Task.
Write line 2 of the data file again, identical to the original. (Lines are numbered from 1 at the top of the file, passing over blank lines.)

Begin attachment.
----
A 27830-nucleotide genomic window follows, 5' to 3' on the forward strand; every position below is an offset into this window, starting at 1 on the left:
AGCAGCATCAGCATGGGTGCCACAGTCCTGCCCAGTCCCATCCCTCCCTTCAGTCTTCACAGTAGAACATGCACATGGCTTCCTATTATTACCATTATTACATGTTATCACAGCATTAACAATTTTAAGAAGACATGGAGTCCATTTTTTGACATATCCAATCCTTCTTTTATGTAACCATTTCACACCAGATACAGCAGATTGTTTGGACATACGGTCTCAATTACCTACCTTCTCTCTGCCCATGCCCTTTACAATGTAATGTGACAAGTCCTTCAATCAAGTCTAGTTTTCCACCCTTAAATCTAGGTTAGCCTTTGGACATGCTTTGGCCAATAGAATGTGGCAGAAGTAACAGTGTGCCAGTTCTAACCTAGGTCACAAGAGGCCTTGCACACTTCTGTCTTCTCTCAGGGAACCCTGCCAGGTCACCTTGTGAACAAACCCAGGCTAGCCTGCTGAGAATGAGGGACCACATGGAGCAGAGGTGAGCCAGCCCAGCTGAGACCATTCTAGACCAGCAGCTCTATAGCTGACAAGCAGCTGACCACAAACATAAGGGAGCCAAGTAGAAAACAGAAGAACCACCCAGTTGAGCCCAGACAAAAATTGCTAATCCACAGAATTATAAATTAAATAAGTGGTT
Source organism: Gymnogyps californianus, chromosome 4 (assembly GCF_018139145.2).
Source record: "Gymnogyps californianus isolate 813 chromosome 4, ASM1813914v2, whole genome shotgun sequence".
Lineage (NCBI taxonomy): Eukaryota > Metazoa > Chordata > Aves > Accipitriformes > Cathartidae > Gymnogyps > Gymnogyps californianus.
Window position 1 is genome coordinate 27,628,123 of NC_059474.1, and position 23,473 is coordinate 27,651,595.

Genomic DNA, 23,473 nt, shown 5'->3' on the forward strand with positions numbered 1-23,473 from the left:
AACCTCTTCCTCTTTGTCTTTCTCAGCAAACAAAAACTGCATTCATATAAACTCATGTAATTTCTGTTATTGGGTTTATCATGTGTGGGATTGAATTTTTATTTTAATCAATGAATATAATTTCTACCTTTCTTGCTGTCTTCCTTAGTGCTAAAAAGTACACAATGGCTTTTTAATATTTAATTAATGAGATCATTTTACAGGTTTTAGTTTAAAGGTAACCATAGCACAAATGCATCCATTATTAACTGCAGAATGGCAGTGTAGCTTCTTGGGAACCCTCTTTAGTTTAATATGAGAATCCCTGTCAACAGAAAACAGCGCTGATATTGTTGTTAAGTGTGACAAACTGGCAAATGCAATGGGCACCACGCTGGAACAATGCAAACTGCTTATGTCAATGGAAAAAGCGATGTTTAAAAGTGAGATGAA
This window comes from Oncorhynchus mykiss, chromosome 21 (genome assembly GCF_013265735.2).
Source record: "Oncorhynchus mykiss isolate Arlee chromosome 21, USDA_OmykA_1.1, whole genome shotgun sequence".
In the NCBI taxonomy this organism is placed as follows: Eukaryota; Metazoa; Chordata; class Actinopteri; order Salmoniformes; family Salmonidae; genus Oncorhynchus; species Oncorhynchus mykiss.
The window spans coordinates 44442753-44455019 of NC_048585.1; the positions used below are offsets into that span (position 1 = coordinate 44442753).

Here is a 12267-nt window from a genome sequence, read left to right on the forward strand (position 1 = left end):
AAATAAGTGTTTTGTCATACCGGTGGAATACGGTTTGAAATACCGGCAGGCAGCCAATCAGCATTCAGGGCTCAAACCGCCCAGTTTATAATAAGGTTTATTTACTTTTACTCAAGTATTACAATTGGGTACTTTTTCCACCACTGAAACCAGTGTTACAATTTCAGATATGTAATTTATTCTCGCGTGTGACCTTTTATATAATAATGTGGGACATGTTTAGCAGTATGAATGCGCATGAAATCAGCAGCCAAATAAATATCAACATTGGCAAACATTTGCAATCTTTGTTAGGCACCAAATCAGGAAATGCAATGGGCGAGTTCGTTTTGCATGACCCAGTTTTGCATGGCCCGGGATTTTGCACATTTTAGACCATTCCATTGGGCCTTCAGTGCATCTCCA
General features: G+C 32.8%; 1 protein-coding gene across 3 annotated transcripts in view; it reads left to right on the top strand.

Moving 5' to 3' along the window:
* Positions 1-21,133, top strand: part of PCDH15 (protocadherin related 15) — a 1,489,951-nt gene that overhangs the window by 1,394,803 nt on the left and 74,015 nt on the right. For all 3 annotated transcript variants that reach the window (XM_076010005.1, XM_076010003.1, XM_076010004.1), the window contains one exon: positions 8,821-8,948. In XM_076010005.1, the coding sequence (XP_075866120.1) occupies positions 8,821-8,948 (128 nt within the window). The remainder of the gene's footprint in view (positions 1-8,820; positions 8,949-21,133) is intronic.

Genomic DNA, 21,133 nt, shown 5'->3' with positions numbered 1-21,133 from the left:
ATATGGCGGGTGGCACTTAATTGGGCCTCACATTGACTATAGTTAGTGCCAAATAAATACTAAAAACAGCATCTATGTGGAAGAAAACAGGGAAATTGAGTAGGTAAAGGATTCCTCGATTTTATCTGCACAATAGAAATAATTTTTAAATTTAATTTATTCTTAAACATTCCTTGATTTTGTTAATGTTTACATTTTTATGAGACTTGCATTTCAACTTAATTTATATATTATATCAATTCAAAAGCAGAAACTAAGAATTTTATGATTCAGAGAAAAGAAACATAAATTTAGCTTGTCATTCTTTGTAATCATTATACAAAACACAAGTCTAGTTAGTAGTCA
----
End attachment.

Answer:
AGCAGCATCAGCATGGGTGCCACAGTCCTGCCCAGTCCCATCCCTCCCTTCAGTCTTCACAGTAGAACATGCACATGGCTTCCTATTATTACCATTATTACATGTTATCACAGCATTAACAATTTTAAGAAGACATGGAGTCCATTTTTTGACATATCCAATCCTTCTTTTATGTAACCATTTCACACCAGATACAGCAGATTGTTTGGACATACGGTCTCAATTACCTACCTTCTCTCTGCCCATGCCCTTTACAATGTAATGTGACAAGTCCTTCAATCAAGTCTAGTTTTCCACCCTTAAATCTAGGTTAGCCTTTGGACATGCTTTGGCCAATAGAATGTGGCAGAAGTAACAGTGTGCCAGTTCTAACCTAGGTCACAAGAGGCCTTGCACACTTCTGTCTTCTCTCAGGGAACCCTGCCAGGTCACCTTGTGAACAAACCCAGGCTAGCCTGCTGAGAATGAGGGACCACATGGAGCAGAGGTGAGCCAGCCCAGCTGAGACCATTCTAGACCAGCAGCTCTATAGCTGACAAGCAGCTGACCACAAACATAAGGGAGCCAAGTAGAAAACAGAAGAACCACCCAGTTGAGCCCAGACAAAAATTGCTAATCCACAGAATTATAAATTAAATAAGTGGTT